Wind Song stays on your mind

Cruise editor Rebecca Tobin spent a week aboard Windstar Cruises' Wind Song, which returned to Tahiti this year. Her report follows:

f it's cliche to say the Tahitian islands are heaven on earth, so be it. The truth is that even after seven days on the Wind Song, we never stepped onto the deck without marveling over the deep blue seas and how some of the best views of the islands can be caught right off the back of the ship.

The destinations are the real stars of Windstar Cruises' show -- most are so dramatic they refuse to be overshadowed by the shipboard experience.

On its seven-day sailing, the Wind Song visits five islands: Raiatea, Huahine, Bora Bora, Moorea and Tahiti, where the ship homeports.

The schedule allows for significant exploration time on each island, with extended two-day stays in both Bora Bora and Moorea.

Each island is surrounded by a necklace of coral, which protects it from the Pacific and creates smooth, crystal-clear lagoons that provide snorkeling and diving opportunities.

The islands themselves were formed by volcanoes, now long dormant, which pushed themselves out of the ocean and now are slowly sinking back into the sea.

The best part about this short history lesson I've just related is that it was taught to us by local guides, who led our excursions much like a friend proudly shows off his beautiful home.

Windstar offers about five different tour options on each island, not counting daily scheduled dives and do-it-yourself water sports off a platform in the rear of the vessel.

The tours are varied enough that guests can pick a different experience each day, and they are reasonably priced, averaging about $50 per tour.

During our snorkeling journey in Raiatea, for example, our French guide, Gerard, motored us by the temple of Marae Taputapuatea. He explained that, as Raiatea is the geographic center of Polynesia, the temple was the focal point of religious and political pilgrimages for tribes from "neighboring" islands -- neighboring, of course, could mean several thousand miles away.

It has been only a few months since Windstar passengers have been able to see all this once again.

The Wind Song transports guests around the Tahitian islands with Windstar's own brand of Although Tahiti was the Wind Song's first sailing grounds, when the company wasn't able to renew its license to sail in French Polynesia five years ago, the ship was moved to Costa Rica.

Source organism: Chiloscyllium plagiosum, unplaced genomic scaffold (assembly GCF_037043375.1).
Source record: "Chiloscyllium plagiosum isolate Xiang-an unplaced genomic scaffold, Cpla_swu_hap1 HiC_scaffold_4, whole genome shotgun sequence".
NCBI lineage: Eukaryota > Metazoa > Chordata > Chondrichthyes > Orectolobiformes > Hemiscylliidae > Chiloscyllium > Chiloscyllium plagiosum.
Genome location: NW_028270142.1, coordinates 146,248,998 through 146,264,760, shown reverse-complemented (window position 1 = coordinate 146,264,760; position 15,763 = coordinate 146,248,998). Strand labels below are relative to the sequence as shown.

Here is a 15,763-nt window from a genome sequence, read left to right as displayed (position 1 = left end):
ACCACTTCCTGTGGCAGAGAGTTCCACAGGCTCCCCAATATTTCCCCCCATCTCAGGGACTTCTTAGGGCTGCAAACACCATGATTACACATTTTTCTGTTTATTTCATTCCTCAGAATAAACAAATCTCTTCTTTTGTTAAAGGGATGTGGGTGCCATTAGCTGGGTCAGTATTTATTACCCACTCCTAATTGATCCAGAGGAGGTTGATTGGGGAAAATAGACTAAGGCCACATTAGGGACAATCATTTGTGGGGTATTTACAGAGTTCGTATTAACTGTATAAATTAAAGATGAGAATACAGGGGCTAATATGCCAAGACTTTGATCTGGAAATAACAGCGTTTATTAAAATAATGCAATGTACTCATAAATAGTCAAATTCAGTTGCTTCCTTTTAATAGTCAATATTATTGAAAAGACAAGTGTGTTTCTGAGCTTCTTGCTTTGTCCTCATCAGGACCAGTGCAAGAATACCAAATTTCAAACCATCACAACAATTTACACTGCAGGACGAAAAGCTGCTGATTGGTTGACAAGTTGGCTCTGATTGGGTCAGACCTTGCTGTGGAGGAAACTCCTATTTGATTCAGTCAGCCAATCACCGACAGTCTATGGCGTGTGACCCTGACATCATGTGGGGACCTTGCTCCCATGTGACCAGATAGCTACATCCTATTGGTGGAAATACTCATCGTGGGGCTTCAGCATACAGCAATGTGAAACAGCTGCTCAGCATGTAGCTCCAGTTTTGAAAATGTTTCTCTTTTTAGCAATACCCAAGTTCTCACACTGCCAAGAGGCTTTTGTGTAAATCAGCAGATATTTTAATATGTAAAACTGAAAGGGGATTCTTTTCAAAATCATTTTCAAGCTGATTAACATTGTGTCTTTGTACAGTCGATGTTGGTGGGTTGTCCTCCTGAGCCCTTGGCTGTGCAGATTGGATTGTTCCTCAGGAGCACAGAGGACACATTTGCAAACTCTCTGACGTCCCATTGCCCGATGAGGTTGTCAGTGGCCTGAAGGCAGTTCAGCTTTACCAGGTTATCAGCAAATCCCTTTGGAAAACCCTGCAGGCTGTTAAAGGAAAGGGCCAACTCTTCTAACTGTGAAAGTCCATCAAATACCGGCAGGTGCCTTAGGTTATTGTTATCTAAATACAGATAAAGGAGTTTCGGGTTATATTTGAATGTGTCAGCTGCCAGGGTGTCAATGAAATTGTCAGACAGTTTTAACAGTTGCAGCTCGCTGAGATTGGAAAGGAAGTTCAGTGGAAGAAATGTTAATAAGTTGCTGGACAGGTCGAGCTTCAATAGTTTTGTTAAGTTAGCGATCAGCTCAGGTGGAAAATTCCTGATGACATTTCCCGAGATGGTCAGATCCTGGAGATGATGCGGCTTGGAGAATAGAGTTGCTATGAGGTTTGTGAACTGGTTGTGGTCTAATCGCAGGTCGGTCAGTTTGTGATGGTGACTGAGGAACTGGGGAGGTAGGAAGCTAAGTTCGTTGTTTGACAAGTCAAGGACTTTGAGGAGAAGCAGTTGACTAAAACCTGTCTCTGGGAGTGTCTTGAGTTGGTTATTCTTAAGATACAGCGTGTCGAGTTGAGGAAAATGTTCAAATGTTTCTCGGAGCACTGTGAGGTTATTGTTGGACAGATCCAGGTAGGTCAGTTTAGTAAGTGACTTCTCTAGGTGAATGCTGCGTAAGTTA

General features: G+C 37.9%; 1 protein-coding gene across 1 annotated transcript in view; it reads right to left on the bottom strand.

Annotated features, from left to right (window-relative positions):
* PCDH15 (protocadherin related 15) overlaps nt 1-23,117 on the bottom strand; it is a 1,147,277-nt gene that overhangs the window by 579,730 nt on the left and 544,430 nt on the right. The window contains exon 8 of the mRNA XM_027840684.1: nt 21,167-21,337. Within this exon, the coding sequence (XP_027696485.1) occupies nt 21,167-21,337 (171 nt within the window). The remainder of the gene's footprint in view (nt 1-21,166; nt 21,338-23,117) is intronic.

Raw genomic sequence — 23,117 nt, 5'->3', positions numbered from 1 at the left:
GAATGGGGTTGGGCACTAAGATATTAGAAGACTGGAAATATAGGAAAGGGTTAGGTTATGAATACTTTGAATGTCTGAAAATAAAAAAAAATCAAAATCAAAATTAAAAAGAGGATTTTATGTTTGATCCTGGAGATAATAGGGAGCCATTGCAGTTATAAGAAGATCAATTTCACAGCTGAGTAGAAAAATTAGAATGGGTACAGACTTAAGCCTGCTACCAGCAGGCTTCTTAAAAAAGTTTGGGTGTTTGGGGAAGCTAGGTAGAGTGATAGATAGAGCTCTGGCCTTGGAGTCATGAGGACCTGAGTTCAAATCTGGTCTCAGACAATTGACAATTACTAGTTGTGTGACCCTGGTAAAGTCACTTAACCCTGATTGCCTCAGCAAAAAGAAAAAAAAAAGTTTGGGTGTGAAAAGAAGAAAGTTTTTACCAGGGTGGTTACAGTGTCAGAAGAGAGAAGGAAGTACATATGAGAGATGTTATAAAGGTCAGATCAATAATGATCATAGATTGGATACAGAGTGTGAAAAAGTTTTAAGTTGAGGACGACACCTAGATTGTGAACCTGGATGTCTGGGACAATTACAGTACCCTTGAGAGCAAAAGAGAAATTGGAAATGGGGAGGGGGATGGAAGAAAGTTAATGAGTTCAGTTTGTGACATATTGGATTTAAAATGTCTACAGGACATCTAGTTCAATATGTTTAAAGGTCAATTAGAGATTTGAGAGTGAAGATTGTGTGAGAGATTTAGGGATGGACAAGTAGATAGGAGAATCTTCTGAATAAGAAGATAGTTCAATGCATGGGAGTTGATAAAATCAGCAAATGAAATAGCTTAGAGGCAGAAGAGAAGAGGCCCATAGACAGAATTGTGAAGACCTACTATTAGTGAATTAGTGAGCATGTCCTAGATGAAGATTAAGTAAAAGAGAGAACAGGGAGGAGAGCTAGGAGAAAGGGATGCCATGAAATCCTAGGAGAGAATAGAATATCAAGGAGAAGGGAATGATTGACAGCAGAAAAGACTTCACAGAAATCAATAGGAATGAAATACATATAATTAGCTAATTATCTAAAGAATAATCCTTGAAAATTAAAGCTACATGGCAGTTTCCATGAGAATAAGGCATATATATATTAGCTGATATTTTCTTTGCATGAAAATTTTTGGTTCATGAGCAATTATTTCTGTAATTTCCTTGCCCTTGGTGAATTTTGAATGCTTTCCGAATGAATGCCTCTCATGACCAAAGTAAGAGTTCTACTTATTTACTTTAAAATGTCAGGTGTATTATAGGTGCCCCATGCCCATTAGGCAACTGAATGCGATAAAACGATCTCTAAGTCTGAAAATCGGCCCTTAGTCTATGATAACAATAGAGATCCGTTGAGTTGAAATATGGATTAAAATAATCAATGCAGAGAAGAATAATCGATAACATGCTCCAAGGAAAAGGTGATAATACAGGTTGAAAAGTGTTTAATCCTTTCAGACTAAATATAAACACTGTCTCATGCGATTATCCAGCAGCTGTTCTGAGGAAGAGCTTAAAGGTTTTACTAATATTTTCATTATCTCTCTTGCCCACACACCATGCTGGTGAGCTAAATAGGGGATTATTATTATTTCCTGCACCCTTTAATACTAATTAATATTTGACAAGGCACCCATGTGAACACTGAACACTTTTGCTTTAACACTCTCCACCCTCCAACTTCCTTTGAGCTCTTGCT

But changes were afoot in paradise, not the least of which was Renaissance Cruises' bankruptcy, which idled that line's two year-round Tahiti ships. Early this year, the French Polynesian government invited the Wind Song home.

The ship was not filled to capacity on our cruise, something Windstar officials attributed to its last-minute itinerary shift as well as post-Sept. 11 booking patterns.

However, a spokeswoman for the line said the ship was either full or close-to-full through mid-September.

The Wind Song is not the only ship sailing in Tahiti, nor is it the newest, largest or most luxurious -- if luxury calls to mind balcony cabins, butler service and ballgowns.

But Windstar has long championed its own brand of luxury, which is exemplified in the ship's friendly, attentive onboard service; better-than-average cuisine and low passenger count (maximum 149 guests).

It also has its own brand of "casual," which fits hand-in-glove with Tahiti's relaxed vibe.

That, in fact, was one of the main selling points I used to pitch the trip to my traveling companion, a guy who tossed away his entire expensive-tie collection two years ago.

"You won't have to wear a tux if we go to Tahiti," I coaxed.

Sold. Soon after, he was hanging his button-down shirts in a cabin closet.

The cabins are of the two-porthole variety. But, as they say on these smaller, yacht-like ships, "The deck is your veranda."

And so it was. Guests whiled away their afternoons topside, taking in the sun and the expansive 360-degree views of Tahiti's islands.

The bar staff will bring up an ice bucket for a bottle of champagne; I saw more than one couple, deck chairs pushed together, enjoying the sunset this way.

And after a few days on board, we also saw larger groups of newly made friends raising a champagne toast or, more often, drinking Tahiti's Hinano beer.

Most of the 120-plus guests ranged in age from their early 30s to early 60s. Several of them said they were third- and fourth-time Windstar repeaters and had sailed the Wind Song's sister ships in the Greek Isles.

Dinner was the social event of the evenings; the highlight of the week was an on-deck barbecue dinner that lasted well into the night.

The best nighttime entertainment came in the form of two pre-dinner shows that featured local dance troupes.

The first night, the "Children of Raiatea," a troupe of about 20 young girls ranging in age from 3 to the mid-20s -- all with flowers, grass skirts and big smiles -- crowded the lounge dance floor and showed off Tahiti's exuberant, hip-shaking movements.

Later in the cruise, a more polished group of local women performed similar traditional dances, explaining what the movements, hand signals and costumes mean.

On our last evening on board, the captain communicated to us what by then had been made manifest: "We've seen glimpses of paradise," he told us, and cliches be damned.

Book it: Tahiti by air & sea

Windstar Cruises
(800) 258-7245

Air Tahiti Nui
(877) 824-4846
E-mail:[email protected]

Tahiti Tourisme

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